Immigrant earnings: Language skills, linguistic concentrations and the business cycle
This study of the determinants of earnings among adult foreign-born men using the 1990 Census of Population focuses on the effects of the respondent's own English language skills, the effects of living in a linguistic concentration area, and the effects of the stage of the business cycle at entry into the U.S. labor market. The analysis demonstrates the importance of English language fluency among the foreign born from non-English speaking countries. There is also strong evidence for the complementarity between language skills and other forms of human capital. Furthermore, there is strong evidence using selectivity correction techniques for the endogeneity between language and earnings.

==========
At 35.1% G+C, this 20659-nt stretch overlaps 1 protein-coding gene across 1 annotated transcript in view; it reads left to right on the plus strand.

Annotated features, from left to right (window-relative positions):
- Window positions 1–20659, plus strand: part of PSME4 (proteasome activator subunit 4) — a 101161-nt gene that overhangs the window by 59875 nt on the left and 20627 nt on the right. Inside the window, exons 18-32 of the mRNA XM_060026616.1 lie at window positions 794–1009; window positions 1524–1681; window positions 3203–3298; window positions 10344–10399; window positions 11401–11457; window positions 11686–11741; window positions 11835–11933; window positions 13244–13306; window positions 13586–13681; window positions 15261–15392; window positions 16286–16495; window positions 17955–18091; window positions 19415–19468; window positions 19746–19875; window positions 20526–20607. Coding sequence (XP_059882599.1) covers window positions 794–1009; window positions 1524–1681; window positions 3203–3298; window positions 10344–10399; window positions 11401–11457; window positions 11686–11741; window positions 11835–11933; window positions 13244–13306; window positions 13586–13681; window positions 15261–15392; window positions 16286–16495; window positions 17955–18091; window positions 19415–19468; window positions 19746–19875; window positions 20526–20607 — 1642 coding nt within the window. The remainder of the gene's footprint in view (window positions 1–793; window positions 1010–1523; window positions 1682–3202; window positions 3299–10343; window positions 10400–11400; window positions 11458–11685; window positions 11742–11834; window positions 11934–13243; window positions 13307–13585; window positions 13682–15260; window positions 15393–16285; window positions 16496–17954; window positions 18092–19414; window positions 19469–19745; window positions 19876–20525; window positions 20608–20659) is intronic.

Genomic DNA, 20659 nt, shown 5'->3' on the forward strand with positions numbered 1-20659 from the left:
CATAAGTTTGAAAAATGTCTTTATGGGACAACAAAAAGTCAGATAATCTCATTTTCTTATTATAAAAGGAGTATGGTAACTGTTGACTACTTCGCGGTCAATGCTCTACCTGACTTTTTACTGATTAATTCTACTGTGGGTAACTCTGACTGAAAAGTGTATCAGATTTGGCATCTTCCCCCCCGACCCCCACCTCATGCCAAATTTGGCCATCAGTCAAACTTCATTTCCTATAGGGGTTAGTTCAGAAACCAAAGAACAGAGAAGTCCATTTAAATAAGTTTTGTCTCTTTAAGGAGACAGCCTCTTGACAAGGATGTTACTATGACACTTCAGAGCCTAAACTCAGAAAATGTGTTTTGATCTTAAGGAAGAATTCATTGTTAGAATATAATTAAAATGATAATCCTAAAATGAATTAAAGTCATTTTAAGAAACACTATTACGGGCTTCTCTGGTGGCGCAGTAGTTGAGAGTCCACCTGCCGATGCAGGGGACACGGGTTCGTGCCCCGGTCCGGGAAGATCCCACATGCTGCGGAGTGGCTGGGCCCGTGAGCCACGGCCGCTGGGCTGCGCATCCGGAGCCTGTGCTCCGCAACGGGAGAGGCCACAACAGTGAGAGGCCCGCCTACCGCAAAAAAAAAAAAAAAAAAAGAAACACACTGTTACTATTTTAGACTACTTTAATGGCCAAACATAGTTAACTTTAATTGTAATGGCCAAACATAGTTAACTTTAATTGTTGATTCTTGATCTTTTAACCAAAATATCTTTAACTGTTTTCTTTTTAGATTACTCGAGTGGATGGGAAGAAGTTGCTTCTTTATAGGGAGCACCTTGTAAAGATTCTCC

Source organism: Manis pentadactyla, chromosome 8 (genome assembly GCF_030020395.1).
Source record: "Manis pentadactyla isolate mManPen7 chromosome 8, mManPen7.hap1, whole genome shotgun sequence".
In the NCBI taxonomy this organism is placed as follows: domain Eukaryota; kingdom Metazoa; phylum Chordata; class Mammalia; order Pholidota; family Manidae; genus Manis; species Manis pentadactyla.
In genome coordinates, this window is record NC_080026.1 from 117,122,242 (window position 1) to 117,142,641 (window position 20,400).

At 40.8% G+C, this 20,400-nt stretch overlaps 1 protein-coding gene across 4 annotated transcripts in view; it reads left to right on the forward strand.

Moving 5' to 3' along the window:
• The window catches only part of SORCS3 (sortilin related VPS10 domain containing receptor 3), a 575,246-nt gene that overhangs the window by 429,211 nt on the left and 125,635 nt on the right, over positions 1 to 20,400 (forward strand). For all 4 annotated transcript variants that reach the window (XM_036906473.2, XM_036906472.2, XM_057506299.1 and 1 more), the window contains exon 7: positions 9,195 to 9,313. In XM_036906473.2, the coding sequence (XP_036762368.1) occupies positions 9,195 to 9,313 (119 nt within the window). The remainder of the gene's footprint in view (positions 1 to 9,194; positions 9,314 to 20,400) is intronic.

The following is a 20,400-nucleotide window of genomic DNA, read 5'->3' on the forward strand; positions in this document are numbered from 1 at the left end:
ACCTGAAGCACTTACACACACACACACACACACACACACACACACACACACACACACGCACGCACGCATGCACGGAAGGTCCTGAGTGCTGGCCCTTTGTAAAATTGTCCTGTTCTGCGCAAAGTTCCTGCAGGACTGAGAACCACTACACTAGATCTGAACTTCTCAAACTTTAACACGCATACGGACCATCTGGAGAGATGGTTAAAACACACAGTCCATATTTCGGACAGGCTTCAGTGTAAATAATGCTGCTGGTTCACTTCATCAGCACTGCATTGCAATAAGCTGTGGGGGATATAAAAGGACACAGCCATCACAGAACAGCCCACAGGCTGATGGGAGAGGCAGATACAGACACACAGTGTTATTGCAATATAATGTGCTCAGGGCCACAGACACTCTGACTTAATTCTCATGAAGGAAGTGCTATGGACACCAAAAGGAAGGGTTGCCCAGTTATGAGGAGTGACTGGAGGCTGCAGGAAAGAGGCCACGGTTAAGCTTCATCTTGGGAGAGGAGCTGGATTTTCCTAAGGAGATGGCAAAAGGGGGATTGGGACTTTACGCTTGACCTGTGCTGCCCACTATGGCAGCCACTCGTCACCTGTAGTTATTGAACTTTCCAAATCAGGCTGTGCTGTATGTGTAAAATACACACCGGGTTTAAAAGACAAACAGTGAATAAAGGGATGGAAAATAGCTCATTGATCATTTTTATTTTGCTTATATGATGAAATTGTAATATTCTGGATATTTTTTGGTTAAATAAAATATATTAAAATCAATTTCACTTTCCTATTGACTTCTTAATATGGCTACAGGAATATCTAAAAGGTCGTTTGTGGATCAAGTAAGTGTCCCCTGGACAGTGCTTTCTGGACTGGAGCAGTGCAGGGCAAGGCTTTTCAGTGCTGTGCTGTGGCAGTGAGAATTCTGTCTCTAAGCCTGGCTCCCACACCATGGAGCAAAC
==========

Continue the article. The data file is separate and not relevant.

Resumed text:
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Volume (Year): 15 (2002)
Issue (Month): 1 ()
|Note:||Received: 30 November 1999/Accepted: 6 February 2001 received at the European Science Foundation Conference on Migration and Development, Espinoh, Portugal, April 1998, the Population Association of America Annual Meeting, New York, March 1999, the Canadian Economics Association Annual Meeting, Toronto, May 1999, the Center for Economic Policy Research Conference on Marginal Labour Markets in Metropolitan Areas, Dublin, October 1999, and the Midwest Economics Association Annual Meeting, Chicago, April 2000. Christian Dustmann's comments were especially helpful. It was written, in part, while Chiswick was the John M. Olin Visiting Professor, Center for the Study of the Economy and the State, Graduate School of Business, University of Chicago. Responsible editor: Alan Barrett.-->|
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References listed on IDEAS
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